Bang!

Bang
By addictive Emmet

The test of a truly successful television show, to me at least, is the very willing suspension of disbelief. I believed passionately That Tony Soprano and his family lived in New Jersey and that he drove the Jersey Pike every morning. If I huddled outside Sopranos driveway (with the FBI) I would certainly see Tony almost dressed in a robe, waddle down the driveway for his morning paper.
It is the same situation now for those loveable nerds on “The Big Bang Theory.” I believe if I flew (not bloody likely) to California and drove to Caltech for lunch, I would find Howard, Leonard, Sheldon and Rajesh eating their surprisingly appealing lunches in the cafeteria. I have spent so much time watching them that I would expect them to recognize me and invite me to sit down at their table.
There are points in the day when they show three rerun episodes of “Bang,” back to back. I watch them all. If the new episode is on that night I watch four shows in a single day. Please don’t tell anyone. I must have seen every episode by now. But still I watch, and laugh. Every show.
Imagine trying to “pitch” the idea of the show to some “suit” at a network meeting room. Yes the story is about four nerds working at Caltech and their problems with life, and of course women. Yes, they are relentlessly out of touch despite (or because of) their rampart intelligence, but there is dazzling, half-dressed blonde named Penny in the next apartment always willing to lend a hand, and in several episodes her smoking hot body to several of the nerds.
I have had several apartments across this globe, but never has a neighbor like Penny.
The center of the show, of course is Sheldon (Jim Parsons) who is almost as brilliant as he thinks. He likes to remind his less gifted genius friends that he has an “eidetic, not photographic” memory and is always the smartest man in every room. He began college at age 11 and graduate school at 14 and got his Ph.D. at 16. His imperious manner rules the life of roommate Leonard (Johnny Galecki), who we immediately identify with and defend. Leonard’s pain is our pain. He sort of enjoys a sputtering relationship with the dazzling waitress-actress-neighbor Penny (Kaley Cuoco), which gives her the opportunity to invade the apartment (and mooch free meals) at will. We recognize Galecki from the “Roseanne” show.)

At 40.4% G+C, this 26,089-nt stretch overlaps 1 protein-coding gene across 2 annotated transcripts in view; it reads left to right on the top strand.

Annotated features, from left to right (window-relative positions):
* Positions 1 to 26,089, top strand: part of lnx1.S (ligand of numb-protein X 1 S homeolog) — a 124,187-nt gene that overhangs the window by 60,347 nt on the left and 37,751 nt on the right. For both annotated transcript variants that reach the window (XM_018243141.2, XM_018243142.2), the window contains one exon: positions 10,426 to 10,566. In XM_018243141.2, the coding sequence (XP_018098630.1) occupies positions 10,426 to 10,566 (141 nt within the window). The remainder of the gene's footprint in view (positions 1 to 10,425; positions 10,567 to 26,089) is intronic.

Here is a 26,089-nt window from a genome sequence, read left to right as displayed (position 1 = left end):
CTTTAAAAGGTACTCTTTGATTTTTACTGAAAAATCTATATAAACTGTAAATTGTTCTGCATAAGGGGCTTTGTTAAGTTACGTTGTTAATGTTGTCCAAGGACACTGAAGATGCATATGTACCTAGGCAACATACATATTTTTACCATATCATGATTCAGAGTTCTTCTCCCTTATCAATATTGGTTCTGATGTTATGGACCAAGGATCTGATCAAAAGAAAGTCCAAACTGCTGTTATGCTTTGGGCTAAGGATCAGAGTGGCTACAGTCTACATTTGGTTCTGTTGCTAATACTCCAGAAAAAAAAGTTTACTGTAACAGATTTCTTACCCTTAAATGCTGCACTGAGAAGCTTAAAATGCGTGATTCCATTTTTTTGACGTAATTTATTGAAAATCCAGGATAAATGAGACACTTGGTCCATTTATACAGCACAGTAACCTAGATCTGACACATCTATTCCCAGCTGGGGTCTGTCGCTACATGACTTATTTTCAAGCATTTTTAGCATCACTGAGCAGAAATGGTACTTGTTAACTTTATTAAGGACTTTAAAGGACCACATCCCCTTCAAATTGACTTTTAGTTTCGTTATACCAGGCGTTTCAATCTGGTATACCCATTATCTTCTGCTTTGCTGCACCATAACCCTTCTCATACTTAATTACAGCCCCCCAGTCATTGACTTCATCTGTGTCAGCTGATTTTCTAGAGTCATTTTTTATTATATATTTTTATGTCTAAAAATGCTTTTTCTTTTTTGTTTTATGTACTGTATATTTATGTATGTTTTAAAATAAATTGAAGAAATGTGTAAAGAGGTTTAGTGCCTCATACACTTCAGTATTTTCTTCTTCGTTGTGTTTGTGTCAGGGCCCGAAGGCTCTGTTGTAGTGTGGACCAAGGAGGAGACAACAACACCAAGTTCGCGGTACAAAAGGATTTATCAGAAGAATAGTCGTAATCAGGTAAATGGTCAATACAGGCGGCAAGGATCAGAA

I am in love with Penny and I am not alone.
The “Bang” gang also includes the very Jewish Howard Wolowitz (Simon Helberg), who still lives with his (unseen) loud-mouth mother. Yes, Howard has a Master’s Degree from MIT, but lacks the Ph.D. that all his pals celebrate. He is joined by the hilarious Rajesh Koothrappali (Kunal Nayyar) as the very Indian scientist who cannot utter a word to women unless he is half bombed. The funniest scene to date is when Raj accidentally eats a few marijuana-loaded brownies, drops his heavy Indian accent and starts imitating his pal’s American accents. The running joke, which never gets old even after seven years of shows, is whether Raj really likes women, after all.
The casting in the show is absolutely brilliant with the “Bang Gang” totally believable in their brilliant,
Scientific discussions of the origins of the universe followed by their feeble attempts at understanding and coping with the opposite sex. With the exception of Sheldon, we would like to know them and hang around with them at the Cheesecake Factory. I would have to push Sheldon down the apartment stairs. All three flights.
My “Bang Gang” is doing well, thankfully. For the first three seasons, Galecki, Parsons and Cuoco, the three main stars of the show, received at most $60,000 per episode. The salary for the three went up to $200,000 per episode for the fourth season. According to their contracts, their per-episode pay will go up an additional $50,000 in each of the following three seasons, culminating in $350,000 per episode in the seventh season. You would think they might share.
God help me. I think they are real people. What will I do if “Bang” ever goes off the air? Watch “Gator Men” and “Swamp People?”